Tuesday, February 24, 2009

Guangzhou Milk Oolong

Tea: Guangzhou Milk Oolong
Vendor: David's Tea
Price: $9.00 / 25g
Vendor Description: This limited-edition oolong from the Wuyi Mountains of China is velvety smooth and lightly creamy, with a subtle hint of orchid. It’s said that it came about when the moon fell in love with a comet. The comet passed her by, as comets will do. The moon cried milky tears, which chilled the tea fields, withering the leaves and giving them a delicate creaminess. It’s been a rare luxury ever since.

Leaf: The leaf smells very much like a sweet milk candy. It has a very prominent sweet and milky aroma. It is rolled into tight little balls. There is a light green to almost black spectrum of colors. There are a few rather varied shapes and sizes to the balls.

1st Infusion Parameters: 5g, 5 oz, 208F, 45s

1st Infusion: The first infusion has a clear yellow hue to it. There is a very strong milky aroma. The flavor matches the aroma and is very milky. The amount of milky flavor makes the overall flavor sweet and smooth. The flavor component of the tea is smooth and light with a light sense of bitterness. The milk and oolong flavors seem to be almost clashing with one another.

2nd Infusion Parameters: 208F, 1:15

2nd Infusion: The second infusion has a darker yellow hue. The aroma is less milky, and a more oolong like aroma. The tea is much more noticeably a green oolong. The flavor feels rougher than the first with some of the more distinctive notes of a green oolong. The flavor is shifted very heavily to the back end of the profile. It ends with a light sense of astringency and a little bit of milkiness on the aftertaste.

3rd Infusion Parameters: 208F, 2:30

3rd Infusion: This infusion had yet an even darker yellow hue. There was still a little bit of milkiness to the aroma, but for the most part it was gone. The flavor had a little bit of tang and bitterness to it, the notes of being a green oolong were shining through much brighter now. They were not overwhelming though. The flavor was less astringent and it felt a little empty. The majority of the flavor was there, but it showed signs of lightening up.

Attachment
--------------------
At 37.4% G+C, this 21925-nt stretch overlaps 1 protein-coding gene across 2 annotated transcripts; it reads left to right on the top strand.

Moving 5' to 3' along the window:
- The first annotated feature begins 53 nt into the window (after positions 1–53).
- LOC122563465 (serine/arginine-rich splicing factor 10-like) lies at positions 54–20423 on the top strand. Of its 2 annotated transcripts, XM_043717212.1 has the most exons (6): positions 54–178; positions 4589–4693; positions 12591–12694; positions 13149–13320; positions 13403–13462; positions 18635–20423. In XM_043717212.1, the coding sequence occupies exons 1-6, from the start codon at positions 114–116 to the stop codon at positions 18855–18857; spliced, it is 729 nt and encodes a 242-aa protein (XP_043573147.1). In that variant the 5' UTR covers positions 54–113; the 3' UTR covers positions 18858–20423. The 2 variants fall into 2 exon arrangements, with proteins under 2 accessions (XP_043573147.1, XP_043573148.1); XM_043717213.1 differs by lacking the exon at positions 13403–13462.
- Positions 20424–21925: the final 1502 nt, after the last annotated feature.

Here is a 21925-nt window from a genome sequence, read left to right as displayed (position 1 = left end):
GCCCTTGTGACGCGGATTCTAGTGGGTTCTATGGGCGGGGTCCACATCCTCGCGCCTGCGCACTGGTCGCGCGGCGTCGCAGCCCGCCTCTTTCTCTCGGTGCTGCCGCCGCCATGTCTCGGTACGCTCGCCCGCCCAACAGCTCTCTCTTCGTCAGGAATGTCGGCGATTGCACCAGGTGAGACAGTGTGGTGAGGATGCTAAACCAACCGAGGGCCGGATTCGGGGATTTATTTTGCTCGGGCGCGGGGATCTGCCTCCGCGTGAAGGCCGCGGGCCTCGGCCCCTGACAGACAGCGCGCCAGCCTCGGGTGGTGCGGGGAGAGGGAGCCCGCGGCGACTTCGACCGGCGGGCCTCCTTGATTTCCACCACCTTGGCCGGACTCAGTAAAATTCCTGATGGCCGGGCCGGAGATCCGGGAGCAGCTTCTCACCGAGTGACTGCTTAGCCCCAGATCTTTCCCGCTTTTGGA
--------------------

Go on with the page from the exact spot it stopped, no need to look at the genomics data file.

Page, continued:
4th Infusion Parameters: 208F, 3:30

4th Infusion: At this point the hue started lightening up to a lighter shade of yellow. The aroma was light and barely noticeable. There was a little bit of milk aroma left. The flavor felt milkier than the 3rd infusion probably because of a less pronounced oolong flavor.

Rating: 6/10

Conclusion: This tea is very unusual. From what I have read to generate this flavor the oolong is effectively dipped in milk during the process to add the milkiness flavor. This makes it effectively a flavored oolong, just as jasmine scenting would be as well. I felt like the flavors were not blending well together, more like fighting for the front seat pushing the other aside momentarily. It is also fairly highly priced, and for that level of pricing I would opt to look for a Dan Cong instead.

EDIT:  Apparently what I have previously heard about milk oolong is incorrect.  The flavor is apparently generated through artificial flavoring and not the use of milk.  This explains why it tastes more like milk candy than it does actual milk.  

6 comments: